Zhou, who was at his home on the fateful day was attacked by an axe and is receiving treatment at a local hospital after sustaining back injuries.

Maraunga and Chadiwa were picked up by the thugs after they failed to locate their husbands. The two women activists were then assaulted using fists and booted feet on allegations that they knew the whereabouts of their husbands and were refusing to disclose the information.

The people’s struggle for real change – Let’s finish it!!!

MDC Information & Publicity Department

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FACTBOX-Key political risks to watch in Zimbabwe

Tue Apr 10, 2012 5:17pm GMT

By MacDonald Dzirutwe

HARARE, April 10 (Reuters) - Zimbabwean officials have dismissed reports
that President Robert Mugabe was seriously ill in Singapore, news that
re-ignited talk on who will take over from the 88-year-old leader who has
ruled for more than three decades.

The speculation about Mugabe's state of health flared after a small online
newspaper, The Zimbabwe Mail, reported Mugabe was "battling for his life" in
a Singapore hospital.

Mugabe has in the last year travelled to Singapore several times for what
officials say were medical check-ups after eye cataract surgery in December

Political analysts fear if Mugabe dies in office without settling a bitter
succession battle in his ZANU-PF, the party could implode and destabilise
the country.


Despite his advanced age and reports of failing health, Mugabe says he is
fit to contest another election.

Pressure for him to retire has been growing, especially since reports, based
on a 2008 U.S. diplomatic cable released by WikiLeaks, said Mugabe was
suffering from prostate cancer.

Some ZANU-PF members see Mugabe as a liability who should hand over power to
a younger leader but they are unsure whether any successor can defeat rival
Prime Minister Morgan Tsvangirai in a free election.

Some of his close officials say Mugabe has quietly worked on a succession

The death of retired general Solomon Mujuru in a fire last August has also
changed the party dynamics. Local media reports say Mujuru, husband of Vice
President Joice Mujuru, was pressing Mugabe to step down and his ZANU-PF
faction had courted the MDC.

What to watch:

- Mugabe trying to heal party rifts or anoint a successor.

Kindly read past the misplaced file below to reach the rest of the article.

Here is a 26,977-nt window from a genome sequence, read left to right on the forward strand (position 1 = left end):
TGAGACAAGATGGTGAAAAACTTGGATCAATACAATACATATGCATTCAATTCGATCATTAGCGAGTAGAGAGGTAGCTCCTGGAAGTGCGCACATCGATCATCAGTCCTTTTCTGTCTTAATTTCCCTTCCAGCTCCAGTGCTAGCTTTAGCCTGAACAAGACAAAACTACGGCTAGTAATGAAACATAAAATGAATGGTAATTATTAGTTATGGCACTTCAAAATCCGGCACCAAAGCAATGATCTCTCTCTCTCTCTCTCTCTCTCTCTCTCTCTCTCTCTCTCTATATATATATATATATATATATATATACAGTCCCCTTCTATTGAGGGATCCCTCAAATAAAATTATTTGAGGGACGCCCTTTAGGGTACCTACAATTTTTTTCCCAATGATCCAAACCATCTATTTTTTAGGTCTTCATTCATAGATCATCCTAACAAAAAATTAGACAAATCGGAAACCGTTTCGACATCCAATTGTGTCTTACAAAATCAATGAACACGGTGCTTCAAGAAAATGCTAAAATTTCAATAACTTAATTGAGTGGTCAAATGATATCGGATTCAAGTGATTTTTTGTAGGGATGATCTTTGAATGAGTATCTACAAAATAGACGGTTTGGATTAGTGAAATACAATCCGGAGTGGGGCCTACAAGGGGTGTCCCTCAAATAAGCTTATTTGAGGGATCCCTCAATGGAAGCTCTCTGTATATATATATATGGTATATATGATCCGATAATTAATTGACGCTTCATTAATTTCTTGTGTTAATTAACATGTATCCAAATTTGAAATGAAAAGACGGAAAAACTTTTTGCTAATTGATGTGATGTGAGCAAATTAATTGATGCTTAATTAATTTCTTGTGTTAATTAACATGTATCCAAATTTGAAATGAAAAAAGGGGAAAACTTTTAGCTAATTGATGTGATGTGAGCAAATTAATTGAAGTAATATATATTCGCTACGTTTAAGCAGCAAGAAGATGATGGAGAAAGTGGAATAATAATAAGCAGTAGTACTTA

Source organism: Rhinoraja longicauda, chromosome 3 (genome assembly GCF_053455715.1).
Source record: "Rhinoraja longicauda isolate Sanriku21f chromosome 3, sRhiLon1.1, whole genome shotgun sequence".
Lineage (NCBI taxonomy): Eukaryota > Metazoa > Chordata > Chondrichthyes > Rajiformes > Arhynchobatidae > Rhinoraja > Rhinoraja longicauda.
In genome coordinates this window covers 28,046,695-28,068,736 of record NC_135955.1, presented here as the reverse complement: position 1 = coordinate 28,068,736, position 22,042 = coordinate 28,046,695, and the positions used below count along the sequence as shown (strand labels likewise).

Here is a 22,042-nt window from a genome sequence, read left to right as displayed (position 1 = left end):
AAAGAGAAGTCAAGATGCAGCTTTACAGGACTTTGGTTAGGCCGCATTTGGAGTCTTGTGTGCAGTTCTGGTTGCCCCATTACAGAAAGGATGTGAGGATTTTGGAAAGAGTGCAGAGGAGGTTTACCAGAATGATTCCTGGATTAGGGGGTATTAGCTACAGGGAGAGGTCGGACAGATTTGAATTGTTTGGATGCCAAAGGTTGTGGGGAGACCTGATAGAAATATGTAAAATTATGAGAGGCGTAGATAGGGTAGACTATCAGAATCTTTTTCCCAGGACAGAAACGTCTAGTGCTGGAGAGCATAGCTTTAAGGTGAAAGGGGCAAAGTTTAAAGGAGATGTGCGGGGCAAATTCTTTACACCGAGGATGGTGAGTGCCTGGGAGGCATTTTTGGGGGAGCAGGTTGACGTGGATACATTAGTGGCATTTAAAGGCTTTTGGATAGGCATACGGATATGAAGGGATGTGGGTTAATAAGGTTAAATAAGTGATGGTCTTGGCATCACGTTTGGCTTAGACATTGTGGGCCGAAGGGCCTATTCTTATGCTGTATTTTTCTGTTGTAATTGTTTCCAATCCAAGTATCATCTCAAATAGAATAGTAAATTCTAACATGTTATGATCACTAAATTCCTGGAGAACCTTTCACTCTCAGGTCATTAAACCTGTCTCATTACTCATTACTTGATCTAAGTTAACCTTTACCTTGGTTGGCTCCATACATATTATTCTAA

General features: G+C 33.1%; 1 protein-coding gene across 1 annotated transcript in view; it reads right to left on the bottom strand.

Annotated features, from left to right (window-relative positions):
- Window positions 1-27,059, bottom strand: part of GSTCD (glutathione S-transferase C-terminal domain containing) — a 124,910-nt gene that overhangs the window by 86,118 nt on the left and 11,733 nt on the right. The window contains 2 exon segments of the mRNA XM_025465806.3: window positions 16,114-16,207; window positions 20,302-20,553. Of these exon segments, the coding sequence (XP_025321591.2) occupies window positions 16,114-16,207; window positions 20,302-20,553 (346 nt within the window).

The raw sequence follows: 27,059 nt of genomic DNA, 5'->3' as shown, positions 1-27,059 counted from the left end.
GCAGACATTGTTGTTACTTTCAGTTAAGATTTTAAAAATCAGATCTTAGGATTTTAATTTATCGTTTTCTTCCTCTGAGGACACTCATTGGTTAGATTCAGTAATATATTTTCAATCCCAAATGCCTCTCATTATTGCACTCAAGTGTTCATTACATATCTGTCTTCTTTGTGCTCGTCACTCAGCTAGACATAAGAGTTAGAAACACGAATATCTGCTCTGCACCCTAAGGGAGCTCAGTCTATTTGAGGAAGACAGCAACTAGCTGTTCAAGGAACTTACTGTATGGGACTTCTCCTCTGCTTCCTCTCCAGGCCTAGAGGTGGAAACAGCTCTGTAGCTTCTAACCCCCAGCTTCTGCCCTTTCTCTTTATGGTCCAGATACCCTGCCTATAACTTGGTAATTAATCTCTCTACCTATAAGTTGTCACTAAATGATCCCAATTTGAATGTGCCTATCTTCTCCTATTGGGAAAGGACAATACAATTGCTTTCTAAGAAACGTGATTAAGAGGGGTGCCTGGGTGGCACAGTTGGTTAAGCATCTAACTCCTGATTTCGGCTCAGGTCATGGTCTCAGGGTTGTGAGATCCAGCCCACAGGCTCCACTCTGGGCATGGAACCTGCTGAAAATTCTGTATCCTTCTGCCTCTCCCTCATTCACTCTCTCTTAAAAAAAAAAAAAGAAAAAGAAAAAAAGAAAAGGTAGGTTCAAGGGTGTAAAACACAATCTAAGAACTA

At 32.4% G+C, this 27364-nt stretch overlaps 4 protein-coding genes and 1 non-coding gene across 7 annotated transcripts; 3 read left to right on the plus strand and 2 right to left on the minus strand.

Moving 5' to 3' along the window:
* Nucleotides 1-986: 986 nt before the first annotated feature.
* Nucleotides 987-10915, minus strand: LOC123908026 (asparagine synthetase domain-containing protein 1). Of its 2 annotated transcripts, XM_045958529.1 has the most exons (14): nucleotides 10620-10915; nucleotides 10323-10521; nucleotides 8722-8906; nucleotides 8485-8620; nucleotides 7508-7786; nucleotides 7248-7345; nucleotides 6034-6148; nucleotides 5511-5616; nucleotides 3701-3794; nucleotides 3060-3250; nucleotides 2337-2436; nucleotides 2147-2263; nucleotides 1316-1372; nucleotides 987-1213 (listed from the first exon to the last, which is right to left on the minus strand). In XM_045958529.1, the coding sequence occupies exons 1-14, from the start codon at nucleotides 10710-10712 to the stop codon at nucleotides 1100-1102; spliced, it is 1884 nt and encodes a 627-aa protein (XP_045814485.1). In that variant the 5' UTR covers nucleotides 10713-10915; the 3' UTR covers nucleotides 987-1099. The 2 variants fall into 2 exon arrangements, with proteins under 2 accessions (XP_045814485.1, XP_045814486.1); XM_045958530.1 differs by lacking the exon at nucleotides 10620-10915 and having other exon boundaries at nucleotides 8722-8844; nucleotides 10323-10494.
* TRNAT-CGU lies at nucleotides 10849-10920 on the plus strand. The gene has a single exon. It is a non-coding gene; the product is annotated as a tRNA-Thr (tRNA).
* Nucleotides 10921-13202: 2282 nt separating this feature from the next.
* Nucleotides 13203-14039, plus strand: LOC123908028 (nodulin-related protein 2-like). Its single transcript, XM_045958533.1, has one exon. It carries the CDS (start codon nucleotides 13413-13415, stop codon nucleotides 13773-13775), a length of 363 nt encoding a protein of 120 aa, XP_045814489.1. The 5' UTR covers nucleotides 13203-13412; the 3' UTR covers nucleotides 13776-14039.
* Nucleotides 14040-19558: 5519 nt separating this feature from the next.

Empowerment minister Saviour Kasukuwere, commonly known by the nickname
"Tyson", is leading ZANU-PF's fight with mining firms over their proposals
to transfer a 51 percent stake in their operations to locals.

He declared the state now owned 51 percent of firms that had not complied
with local ownership laws, a stance quickly dismissed by Tsvangirai.

The economic empowerment plan has further divided Mugabe's ZANU-PF and its
coalition partner the MDC.

Kasukuwere is leading ZANU-PF's fight with mining firms like Zimplats, a
unit of Impala Platinum, the world's second-largest platinum producer.

World number one platinum miner Anglo American Platinum is also developing
its Unki mine in Zimbabwe.

Mining firms are being forced to fund development projects in rural

Some analysts have branded it an "extortion scheme" but companies are
cooperating with ZANU-PF, wary of its record after its seizure of
white-owned farms in the past decade.

Many are waiting for a government more amenable to foreign investment before
they ramp up production in the resource rich country with the world's second
largest platinum reserves.

What to watch:

- How the government regularizes the take-over of mines.

- Details of deals struck between government and miners.


Mugabe's and Tsvangirai's parties are quarrelling over a new constitution,
with ZANU-PF accusing the MDC of trying to sneak in a law giving unfettered
voting rights to Zimbabweans living abroad, who ZANU-PF regard as largely
MDC supporters.

The final charter is likely to be a compromise between ZANU-PF and MDC, who
both lack the two-thirds majority in parliament needed to pass the new
supreme law on their own.

Many Zimbabweans want the charter to strengthen the role of parliament,
curtail presidential powers and guarantee civil, political and media

A referendum is expected in the second half of this year.

Mugabe and Tsvangirai were forced into a coalition after a disputed election
in 2008. It was held amid a deep economic crisis where the population
struggled with inflation of over 500 billion percent, food and power
shortages and a cholera outbreak that claimed over 4,000 lives.

Their power-sharing deal calls for a new constitution to be put in place
ahead of the election.

What to watch:

- ZANU-PF reaction to prolonged delays in charter's crafting.

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Land Policy in Zimbabwe: A Framework for Discussion Papers

April 10th, 2012

Campaign poster for Robert Mugabe

[Part of the Zimbabwe Land Series]

By Dale Doré 1

Executive Summary